All 635,265 patients in the NSQIP database between 2005 and 2008 including all undergoing emergency and nonemergency cardiac and noncardiac surgery were considered for inclusion into this study. Patients undergoing open colon surgery were selected using the principal Current Procedural Terminology (CPT) codes 44140, 44141, 44145, 44146, 44147, 44150, and 4416. Those patients undergoing laparoscopic colon surgery were selected using the CPT codes 44204, 44205, 44206, 44207, 44208, and 44210. From these groups, patients undergoing surgery for colon cancer were selected using International Classification of Disease, 9th edition codes 153, 153.1, 153.2, 153.4, 153.5, 153.6, 153.7, 153.8, and 153.9. Those who underwent emergency operations or classified as American Society of Anesthesiology (ASA) class 5 were excluded. Other exclusion criteria included ventilator dependence, preoperative sepsis, comatose, and age less than 65.
Patients were dichotomized throughout our study into open or laparoscopic resection based on CPT codes. Outcome variables included 30-day mortality and 30-day complications (any—yes/no; and by category). Control variables include demographics (gender, race, age), as well as preoperative health status and comorbidities, perioperative variables, and preoperative laboratory values. Age was treated as both continuous and categorical variables (1, 65–75 years; 2, 75–85 years; and 3, 85+ years). Preoperative comorbidities included body mass index (BMI) (continuous—calculated from height and weight; categorical—underweight [BMI <18.5], normal [BMI = 18.5–24.9 kg/m2
], overweight [BMI = 25–29.9 kg/m2
], obese [BMI = 30–49 kg/m2
], and superobese [BMI >50 kg/m2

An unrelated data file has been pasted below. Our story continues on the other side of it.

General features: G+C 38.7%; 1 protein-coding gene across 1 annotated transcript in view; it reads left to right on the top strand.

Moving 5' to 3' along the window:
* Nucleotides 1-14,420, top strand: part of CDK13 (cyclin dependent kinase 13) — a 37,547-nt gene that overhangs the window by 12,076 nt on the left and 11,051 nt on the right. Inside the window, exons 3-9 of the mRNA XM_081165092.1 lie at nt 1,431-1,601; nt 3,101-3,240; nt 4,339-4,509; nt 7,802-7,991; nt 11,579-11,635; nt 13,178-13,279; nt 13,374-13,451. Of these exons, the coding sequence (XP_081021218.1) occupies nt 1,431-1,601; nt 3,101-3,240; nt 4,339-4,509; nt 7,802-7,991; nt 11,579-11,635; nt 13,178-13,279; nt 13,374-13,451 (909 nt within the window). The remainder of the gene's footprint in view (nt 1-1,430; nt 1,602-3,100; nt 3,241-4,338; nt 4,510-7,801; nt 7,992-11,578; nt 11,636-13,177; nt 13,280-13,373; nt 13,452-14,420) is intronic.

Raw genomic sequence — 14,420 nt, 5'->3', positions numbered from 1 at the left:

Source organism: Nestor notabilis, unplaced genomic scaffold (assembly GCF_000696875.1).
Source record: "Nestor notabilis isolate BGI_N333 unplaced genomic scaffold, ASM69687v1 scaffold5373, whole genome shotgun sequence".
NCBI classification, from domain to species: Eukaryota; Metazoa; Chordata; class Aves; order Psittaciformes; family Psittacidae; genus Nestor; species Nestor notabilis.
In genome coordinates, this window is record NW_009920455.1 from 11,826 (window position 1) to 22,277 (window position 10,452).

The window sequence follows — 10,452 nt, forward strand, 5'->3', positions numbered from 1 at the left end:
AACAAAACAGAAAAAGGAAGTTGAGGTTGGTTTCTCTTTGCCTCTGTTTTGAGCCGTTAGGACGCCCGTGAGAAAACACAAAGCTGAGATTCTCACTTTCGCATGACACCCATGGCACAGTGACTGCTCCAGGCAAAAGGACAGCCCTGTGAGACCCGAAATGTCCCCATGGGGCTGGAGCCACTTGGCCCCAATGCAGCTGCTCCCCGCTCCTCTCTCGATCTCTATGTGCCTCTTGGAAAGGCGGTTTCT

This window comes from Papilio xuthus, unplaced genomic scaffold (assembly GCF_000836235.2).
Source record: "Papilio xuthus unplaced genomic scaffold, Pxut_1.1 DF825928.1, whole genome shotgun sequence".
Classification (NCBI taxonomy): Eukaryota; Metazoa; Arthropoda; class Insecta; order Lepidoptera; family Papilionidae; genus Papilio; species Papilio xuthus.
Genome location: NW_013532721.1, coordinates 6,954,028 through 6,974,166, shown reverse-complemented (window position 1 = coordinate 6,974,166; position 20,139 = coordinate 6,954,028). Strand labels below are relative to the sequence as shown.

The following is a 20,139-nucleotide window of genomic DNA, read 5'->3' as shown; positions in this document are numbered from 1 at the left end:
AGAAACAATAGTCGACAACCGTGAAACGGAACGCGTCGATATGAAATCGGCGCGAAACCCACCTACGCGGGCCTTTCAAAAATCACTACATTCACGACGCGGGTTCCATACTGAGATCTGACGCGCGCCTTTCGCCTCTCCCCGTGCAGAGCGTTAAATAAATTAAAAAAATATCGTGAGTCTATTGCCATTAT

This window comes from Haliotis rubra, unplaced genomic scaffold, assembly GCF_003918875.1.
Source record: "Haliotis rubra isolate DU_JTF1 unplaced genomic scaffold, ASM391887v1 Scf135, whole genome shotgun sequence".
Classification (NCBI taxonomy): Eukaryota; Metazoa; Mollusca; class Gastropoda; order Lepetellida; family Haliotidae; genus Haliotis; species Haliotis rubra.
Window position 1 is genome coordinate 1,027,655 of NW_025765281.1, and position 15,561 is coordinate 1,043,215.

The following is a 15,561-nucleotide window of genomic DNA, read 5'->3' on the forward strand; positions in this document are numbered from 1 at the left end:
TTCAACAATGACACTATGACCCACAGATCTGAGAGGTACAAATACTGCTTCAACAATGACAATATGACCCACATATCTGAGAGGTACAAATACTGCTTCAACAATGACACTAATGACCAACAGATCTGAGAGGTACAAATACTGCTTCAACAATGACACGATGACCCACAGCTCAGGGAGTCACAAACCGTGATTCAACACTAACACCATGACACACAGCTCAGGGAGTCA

diabetes mellitus (no/oral hypoglycemic agents or insulin), history of smoking in the year before surgery (no/yes), intake of more than 2 alcoholic drinks in the 2 weeks before surgery (no/yes), functional category (independent/totally or partially dependent), history of chronic obstructive pulmonary disease (COPD) (no/yes), current pneumonia (no/yes), presence of difficult or labored breathing (dyspnea no/yes), history of coronary artery disease (no/yes), history of peripheral vascular disease (no/yes), history of neurologic disease (no/yes), currently on dialysis (no/yes), use of steroids for chronic condition (no/yes), >10% weight loss in the 6 months prior to surgery (no/yes), ascites (no/yes), history of esophageal varices documented within 6 months of surgery (no/yes), history of congestive heart failure within 30 days of surgery (no/yes), history of bleeding disorders (no/yes), history of chemotherapy exposure in ≤30 days prior to surgery (no/yes), and presence of open wound/wound infection preoperatively (no/yes). Other control variables include the ASA category (1: no/mild; 2: severe; 3: life threatening) as well as intraoperative variables including surgical wound category (1: clean/contaminated; 2: contaminated; 3: dirty/infected), intraoperative blood transfusion (1: none; 2: 1–2; 3: ≥3), and length of operation (1: <4 hours, 2: 4–6 hours; and 3: >6 hours). Preoperative laboratory variables included creatinine (low, <1.2 mg/dL; high, >1.2 mg/dL; or missing), serum sodium (low, <135 mmol/L; normal, 135–145 mmol/L; high, >145 mmol/L; or missing), serum alkaline phosphatase (low, <125 U/L; high, >125 U/L; or missing), white blood cell count (WBC low, <4.5 K/μL; normal, 4.5–11 K/μL; high, >11 K/μL; and missing), hematocrit (low, <38%; high, >38%; and missing), blood urea nitrogen (BUN low, <40 mg/dL; high, >40 mg/dL; or missing), serum glutamic oxaloacetic transaminase (low, 40 U/L; high, >40 U/L; or missing), albumin (low, <2.4 g/dL; normal, 2.5–3.39 mg/dL; high, >3.4 mg/dL; or missing) and platelets (low, <50 K/μL; normal, 50–400 K/μL; high, >400 K/μL; or missing).